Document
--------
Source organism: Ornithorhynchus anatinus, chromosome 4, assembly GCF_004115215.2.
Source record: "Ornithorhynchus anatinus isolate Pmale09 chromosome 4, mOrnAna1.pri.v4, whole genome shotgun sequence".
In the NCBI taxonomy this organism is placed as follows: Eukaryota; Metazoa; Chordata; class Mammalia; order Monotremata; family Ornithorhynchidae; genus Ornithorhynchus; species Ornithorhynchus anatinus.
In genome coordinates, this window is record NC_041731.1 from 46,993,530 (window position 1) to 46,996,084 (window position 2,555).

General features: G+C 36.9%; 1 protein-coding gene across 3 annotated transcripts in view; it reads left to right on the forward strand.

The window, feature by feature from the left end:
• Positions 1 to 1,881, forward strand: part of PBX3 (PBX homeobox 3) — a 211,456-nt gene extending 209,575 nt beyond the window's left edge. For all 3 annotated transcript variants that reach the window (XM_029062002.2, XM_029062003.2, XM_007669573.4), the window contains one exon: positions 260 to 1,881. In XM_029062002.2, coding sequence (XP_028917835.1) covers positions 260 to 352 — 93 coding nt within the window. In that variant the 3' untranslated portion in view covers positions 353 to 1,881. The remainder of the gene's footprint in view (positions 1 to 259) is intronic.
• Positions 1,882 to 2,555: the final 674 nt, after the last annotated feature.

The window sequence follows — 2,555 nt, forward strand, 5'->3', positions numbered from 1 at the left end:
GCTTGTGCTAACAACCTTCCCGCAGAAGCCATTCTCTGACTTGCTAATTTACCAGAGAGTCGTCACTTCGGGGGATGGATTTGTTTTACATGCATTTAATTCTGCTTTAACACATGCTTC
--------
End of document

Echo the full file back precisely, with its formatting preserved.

Source organism: Ornithorhynchus anatinus, chromosome 4, assembly GCF_004115215.2.
Source record: "Ornithorhynchus anatinus isolate Pmale09 chromosome 4, mOrnAna1.pri.v4, whole genome shotgun sequence".
In the NCBI taxonomy this organism is placed as follows: Eukaryota; Metazoa; Chordata; class Mammalia; order Monotremata; family Ornithorhynchidae; genus Ornithorhynchus; species Ornithorhynchus anatinus.
In genome coordinates, this window is record NC_041731.1 from 46,993,530 (window position 1) to 46,996,084 (window position 2,555).

General features: G+C 36.9%; 1 protein-coding gene across 3 annotated transcripts in view; it reads left to right on the forward strand.

The window, feature by feature from the left end:
• Positions 1 to 1,881, forward strand: part of PBX3 (PBX homeobox 3) — a 211,456-nt gene extending 209,575 nt beyond the window's left edge. For all 3 annotated transcript variants that reach the window (XM_029062002.2, XM_029062003.2, XM_007669573.4), the window contains one exon: positions 260 to 1,881. In XM_029062002.2, coding sequence (XP_028917835.1) covers positions 260 to 352 — 93 coding nt within the window. In that variant the 3' untranslated portion in view covers positions 353 to 1,881. The remainder of the gene's footprint in view (positions 1 to 259) is intronic.
• Positions 1,882 to 2,555: the final 674 nt, after the last annotated feature.

The window sequence follows — 2,555 nt, forward strand, 5'->3', positions numbered from 1 at the left end:
GCTTGTGCTAACAACCTTCCCGCAGAAGCCATTCTCTGACTTGCTAATTTACCAGAGAGTCGTCACTTCGGGGGATGGATTTGTTTTACATGCATTTAATTCTGCTTTAACACATGCTTC